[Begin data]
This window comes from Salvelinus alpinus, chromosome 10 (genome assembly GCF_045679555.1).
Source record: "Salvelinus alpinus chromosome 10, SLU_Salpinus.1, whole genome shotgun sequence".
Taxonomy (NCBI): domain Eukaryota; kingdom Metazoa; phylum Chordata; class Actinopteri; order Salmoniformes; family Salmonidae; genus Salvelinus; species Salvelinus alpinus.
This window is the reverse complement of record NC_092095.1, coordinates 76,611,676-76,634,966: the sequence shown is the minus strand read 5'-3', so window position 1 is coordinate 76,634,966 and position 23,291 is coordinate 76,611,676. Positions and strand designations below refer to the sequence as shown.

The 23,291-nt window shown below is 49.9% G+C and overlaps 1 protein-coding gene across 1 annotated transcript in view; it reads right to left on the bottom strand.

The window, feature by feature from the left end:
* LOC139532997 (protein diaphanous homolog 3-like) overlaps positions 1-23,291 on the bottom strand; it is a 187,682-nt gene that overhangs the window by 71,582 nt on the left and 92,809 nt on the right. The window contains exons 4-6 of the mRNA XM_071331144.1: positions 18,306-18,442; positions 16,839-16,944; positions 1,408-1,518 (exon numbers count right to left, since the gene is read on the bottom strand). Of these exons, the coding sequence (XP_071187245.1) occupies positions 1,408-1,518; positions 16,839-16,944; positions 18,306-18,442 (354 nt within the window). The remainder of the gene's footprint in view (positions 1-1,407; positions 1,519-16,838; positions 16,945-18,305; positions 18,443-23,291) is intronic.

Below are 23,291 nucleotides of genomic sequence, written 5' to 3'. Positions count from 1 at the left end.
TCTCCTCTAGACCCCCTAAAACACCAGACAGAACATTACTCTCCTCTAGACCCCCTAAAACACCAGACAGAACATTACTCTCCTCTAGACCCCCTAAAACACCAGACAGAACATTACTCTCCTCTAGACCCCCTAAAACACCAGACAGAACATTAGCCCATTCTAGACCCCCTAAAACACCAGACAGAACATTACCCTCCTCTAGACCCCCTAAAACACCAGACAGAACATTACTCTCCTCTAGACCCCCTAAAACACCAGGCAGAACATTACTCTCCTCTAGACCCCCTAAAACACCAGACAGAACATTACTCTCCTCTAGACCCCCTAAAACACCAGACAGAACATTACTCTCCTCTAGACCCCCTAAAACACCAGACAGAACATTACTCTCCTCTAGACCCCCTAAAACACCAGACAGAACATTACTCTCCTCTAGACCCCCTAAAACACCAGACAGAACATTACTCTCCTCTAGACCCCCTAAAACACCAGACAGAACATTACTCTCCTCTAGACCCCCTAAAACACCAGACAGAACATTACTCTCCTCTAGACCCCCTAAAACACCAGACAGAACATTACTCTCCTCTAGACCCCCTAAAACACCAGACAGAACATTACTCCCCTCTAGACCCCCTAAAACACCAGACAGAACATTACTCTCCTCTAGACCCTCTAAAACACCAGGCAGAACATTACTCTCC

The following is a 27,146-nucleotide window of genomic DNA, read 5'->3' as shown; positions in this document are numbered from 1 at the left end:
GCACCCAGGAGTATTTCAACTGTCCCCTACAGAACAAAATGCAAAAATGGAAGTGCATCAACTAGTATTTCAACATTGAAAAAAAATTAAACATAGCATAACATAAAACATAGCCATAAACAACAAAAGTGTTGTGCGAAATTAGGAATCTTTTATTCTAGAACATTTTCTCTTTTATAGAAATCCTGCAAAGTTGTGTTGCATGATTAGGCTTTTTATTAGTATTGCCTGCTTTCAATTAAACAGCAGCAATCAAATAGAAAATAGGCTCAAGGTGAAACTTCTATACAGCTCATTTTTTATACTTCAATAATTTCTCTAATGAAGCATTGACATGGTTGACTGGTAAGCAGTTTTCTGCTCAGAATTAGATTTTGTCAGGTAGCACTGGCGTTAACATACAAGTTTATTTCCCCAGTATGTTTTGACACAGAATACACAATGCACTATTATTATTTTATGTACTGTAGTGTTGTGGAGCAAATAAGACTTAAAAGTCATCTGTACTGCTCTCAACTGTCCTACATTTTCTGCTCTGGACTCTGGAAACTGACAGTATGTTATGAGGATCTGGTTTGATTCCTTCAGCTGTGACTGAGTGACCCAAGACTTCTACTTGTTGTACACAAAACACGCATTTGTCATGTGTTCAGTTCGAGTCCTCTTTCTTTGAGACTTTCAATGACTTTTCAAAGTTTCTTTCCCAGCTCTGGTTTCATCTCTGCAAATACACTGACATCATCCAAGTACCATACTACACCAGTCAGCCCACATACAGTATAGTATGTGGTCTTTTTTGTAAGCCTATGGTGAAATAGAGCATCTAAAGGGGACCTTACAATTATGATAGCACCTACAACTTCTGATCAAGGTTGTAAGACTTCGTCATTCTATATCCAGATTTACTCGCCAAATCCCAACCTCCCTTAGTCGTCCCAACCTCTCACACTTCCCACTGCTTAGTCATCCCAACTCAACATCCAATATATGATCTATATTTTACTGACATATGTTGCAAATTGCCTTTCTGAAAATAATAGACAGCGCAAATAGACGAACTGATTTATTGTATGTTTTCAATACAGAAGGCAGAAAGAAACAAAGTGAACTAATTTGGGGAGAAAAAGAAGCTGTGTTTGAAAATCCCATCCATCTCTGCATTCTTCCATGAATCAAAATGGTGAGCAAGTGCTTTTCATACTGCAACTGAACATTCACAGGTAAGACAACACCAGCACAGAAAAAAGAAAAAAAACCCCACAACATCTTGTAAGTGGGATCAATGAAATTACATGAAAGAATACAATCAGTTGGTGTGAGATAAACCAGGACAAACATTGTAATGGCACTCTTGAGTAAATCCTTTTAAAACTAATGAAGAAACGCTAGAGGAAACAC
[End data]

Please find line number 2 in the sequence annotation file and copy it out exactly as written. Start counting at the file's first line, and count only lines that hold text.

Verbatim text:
Source record: "Salvelinus alpinus chromosome 10, SLU_Salpinus.1, whole genome shotgun sequence".